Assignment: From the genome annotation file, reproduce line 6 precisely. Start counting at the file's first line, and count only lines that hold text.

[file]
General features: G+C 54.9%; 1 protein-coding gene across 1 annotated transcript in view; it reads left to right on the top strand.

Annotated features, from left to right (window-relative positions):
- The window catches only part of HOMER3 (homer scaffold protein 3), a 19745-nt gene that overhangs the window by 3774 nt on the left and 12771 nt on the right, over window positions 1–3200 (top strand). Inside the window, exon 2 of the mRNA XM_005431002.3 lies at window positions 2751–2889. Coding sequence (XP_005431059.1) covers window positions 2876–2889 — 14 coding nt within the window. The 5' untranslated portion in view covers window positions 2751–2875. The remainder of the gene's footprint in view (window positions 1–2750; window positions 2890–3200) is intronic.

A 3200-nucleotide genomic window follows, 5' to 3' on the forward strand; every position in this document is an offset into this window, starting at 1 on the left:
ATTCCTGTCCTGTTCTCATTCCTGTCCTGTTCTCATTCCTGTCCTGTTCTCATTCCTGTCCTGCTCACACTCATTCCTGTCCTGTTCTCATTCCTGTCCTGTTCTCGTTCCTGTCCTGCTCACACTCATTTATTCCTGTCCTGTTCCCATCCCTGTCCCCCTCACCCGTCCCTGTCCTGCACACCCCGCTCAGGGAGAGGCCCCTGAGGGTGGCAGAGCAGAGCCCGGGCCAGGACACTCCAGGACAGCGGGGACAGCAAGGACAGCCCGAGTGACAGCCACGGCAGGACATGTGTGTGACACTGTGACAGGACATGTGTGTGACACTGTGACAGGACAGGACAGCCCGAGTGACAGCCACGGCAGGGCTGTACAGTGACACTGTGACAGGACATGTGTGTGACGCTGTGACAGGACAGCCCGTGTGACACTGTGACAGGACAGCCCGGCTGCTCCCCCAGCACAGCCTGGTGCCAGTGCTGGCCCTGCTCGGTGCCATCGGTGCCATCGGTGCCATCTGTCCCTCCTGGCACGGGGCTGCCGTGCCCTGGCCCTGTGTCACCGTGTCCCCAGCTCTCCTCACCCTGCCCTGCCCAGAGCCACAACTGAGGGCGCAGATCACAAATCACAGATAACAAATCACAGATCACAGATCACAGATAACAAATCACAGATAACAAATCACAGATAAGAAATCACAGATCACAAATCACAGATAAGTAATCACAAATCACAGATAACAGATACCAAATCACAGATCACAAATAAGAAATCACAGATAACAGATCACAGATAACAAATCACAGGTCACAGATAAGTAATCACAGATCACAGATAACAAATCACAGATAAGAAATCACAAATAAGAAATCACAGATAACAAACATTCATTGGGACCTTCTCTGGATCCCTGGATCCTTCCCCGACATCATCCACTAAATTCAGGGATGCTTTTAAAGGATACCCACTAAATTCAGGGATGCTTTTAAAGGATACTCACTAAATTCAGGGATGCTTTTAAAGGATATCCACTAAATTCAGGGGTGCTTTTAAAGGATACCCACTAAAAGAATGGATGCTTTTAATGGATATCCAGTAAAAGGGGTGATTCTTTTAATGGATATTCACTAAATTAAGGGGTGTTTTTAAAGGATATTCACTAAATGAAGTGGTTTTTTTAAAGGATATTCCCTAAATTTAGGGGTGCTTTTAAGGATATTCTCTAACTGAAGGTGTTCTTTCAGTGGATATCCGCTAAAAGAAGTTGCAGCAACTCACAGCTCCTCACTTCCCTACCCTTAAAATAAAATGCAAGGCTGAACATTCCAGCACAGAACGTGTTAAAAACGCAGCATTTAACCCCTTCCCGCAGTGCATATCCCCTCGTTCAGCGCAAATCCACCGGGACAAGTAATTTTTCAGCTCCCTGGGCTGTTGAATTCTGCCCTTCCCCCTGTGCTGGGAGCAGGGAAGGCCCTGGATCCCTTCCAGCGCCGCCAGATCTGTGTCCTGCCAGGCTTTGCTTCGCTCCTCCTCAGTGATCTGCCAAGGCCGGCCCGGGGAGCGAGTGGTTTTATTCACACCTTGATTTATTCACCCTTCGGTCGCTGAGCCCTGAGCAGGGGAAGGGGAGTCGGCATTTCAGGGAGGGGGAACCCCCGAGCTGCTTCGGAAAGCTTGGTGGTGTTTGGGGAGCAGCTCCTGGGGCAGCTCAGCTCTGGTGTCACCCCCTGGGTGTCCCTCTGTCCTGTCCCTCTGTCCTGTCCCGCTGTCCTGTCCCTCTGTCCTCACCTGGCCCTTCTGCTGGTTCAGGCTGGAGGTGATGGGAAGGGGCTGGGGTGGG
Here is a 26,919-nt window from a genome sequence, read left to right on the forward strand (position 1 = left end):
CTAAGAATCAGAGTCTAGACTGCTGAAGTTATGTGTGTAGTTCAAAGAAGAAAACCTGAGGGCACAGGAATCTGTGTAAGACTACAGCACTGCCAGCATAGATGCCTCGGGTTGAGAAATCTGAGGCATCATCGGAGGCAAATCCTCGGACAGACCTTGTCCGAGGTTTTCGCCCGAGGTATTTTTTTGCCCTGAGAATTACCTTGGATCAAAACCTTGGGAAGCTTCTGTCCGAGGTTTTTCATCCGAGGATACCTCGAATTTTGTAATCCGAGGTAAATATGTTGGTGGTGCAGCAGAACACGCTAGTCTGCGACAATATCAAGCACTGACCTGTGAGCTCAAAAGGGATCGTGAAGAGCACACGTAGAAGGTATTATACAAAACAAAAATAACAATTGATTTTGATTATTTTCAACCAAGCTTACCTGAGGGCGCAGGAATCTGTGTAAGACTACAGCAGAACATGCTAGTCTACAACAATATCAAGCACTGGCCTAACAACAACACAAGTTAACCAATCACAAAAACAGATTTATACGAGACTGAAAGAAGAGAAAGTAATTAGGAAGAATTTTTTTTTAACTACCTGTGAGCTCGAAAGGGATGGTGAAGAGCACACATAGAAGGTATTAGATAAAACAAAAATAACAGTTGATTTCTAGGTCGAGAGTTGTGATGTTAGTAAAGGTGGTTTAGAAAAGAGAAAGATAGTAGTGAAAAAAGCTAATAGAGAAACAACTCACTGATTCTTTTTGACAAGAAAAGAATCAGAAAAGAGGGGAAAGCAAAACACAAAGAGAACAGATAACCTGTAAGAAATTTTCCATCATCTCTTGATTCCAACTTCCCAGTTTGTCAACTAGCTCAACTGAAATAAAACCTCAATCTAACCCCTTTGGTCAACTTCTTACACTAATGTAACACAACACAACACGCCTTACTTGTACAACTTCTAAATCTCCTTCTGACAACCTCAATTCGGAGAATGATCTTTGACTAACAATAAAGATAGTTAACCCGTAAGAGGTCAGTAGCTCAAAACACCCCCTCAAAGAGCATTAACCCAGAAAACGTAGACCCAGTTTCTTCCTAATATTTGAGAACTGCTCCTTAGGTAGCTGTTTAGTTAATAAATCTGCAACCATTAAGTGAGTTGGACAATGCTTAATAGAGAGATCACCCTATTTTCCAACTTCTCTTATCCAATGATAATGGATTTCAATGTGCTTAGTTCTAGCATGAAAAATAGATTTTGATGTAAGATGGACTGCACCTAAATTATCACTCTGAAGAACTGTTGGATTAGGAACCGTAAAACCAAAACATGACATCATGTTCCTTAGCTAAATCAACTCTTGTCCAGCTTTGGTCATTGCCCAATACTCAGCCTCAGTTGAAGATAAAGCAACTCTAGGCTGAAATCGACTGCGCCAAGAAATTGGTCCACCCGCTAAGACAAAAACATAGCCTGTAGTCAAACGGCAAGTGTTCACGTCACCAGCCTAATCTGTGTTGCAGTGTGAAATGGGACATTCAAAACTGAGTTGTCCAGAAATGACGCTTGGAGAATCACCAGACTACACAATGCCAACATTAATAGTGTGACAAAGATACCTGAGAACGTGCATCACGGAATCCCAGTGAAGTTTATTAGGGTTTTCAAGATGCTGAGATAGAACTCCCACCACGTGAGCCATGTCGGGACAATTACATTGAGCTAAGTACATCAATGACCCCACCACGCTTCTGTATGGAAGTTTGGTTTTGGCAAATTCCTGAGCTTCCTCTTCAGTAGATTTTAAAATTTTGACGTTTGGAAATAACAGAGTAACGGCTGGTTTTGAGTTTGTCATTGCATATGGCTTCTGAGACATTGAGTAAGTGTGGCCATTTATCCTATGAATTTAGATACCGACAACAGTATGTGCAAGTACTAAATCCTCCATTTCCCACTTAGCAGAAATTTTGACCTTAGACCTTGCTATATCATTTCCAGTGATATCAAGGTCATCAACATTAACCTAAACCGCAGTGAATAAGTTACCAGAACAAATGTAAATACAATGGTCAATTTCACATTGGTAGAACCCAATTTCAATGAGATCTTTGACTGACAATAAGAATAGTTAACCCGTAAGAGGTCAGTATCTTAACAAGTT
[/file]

Here is a 26,919-nt window from a genome sequence, read left to right on the forward strand (position 1 = left end):